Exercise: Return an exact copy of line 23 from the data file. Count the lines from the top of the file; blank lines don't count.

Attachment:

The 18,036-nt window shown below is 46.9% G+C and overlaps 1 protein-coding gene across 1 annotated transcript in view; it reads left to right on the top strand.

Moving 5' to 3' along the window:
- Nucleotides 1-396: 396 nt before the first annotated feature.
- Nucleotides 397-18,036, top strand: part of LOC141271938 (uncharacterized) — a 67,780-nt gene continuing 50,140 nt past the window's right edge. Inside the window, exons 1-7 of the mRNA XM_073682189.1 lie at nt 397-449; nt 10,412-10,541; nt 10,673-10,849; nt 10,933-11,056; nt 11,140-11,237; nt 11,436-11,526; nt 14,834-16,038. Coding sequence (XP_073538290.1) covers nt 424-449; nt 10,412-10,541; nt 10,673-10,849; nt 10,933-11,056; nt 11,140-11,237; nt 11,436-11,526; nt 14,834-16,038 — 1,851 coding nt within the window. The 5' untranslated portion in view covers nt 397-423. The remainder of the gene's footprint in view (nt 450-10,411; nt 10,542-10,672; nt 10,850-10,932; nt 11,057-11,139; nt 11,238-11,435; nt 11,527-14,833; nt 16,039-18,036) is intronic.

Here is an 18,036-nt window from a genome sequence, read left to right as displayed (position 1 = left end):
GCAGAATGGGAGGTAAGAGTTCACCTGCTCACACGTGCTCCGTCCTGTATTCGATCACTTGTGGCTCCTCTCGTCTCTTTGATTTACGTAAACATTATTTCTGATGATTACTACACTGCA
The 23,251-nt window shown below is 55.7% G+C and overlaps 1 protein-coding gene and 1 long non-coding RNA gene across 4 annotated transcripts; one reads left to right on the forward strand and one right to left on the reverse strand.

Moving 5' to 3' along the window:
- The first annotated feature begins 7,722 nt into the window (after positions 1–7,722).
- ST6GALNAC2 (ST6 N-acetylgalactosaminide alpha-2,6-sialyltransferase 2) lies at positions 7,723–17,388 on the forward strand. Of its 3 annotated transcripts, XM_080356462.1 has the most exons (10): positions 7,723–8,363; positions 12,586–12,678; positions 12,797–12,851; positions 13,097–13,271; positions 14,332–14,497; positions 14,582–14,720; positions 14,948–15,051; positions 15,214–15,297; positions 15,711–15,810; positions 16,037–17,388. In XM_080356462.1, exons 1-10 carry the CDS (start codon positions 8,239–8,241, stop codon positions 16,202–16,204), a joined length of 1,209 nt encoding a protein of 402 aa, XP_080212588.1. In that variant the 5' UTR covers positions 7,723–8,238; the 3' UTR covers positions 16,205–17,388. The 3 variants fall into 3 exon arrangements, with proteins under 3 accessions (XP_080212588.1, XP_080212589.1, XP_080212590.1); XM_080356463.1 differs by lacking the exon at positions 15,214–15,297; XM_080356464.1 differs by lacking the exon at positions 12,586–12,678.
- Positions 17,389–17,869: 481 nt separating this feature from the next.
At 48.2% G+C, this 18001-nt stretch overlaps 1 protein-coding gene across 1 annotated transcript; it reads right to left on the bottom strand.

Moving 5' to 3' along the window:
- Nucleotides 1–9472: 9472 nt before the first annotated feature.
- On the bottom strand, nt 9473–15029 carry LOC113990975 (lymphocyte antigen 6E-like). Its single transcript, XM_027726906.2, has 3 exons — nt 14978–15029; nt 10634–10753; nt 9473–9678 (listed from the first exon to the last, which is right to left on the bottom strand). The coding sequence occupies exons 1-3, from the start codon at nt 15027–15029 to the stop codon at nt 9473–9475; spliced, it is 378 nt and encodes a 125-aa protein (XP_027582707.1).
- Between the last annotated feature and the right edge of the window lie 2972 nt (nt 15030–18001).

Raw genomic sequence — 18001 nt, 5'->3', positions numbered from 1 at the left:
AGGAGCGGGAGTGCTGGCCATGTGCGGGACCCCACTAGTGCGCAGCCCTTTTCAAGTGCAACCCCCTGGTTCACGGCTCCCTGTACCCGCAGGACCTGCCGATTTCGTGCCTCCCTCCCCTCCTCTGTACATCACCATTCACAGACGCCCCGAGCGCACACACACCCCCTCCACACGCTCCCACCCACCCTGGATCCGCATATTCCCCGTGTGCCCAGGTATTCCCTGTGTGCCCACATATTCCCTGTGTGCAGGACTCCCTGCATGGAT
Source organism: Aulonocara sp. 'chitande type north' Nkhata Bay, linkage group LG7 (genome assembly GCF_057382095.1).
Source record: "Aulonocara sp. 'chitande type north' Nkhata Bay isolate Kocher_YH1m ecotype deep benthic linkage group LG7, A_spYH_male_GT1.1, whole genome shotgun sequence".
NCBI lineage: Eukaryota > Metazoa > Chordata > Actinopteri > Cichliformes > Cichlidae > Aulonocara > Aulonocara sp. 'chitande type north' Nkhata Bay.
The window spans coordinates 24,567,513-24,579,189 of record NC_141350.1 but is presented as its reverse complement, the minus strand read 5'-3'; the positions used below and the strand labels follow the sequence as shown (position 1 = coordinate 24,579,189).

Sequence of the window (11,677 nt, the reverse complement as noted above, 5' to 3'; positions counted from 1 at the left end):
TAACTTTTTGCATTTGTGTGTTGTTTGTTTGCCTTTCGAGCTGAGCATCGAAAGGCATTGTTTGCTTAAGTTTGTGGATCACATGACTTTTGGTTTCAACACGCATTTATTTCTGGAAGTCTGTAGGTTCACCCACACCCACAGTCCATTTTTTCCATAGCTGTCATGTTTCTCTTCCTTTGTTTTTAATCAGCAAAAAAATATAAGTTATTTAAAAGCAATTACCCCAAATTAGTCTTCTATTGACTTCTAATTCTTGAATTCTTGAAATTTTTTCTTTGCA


Sequence of the window (11,677 nt, the reverse complement as noted above, 5' to 3'; positions counted from 1 at the left end):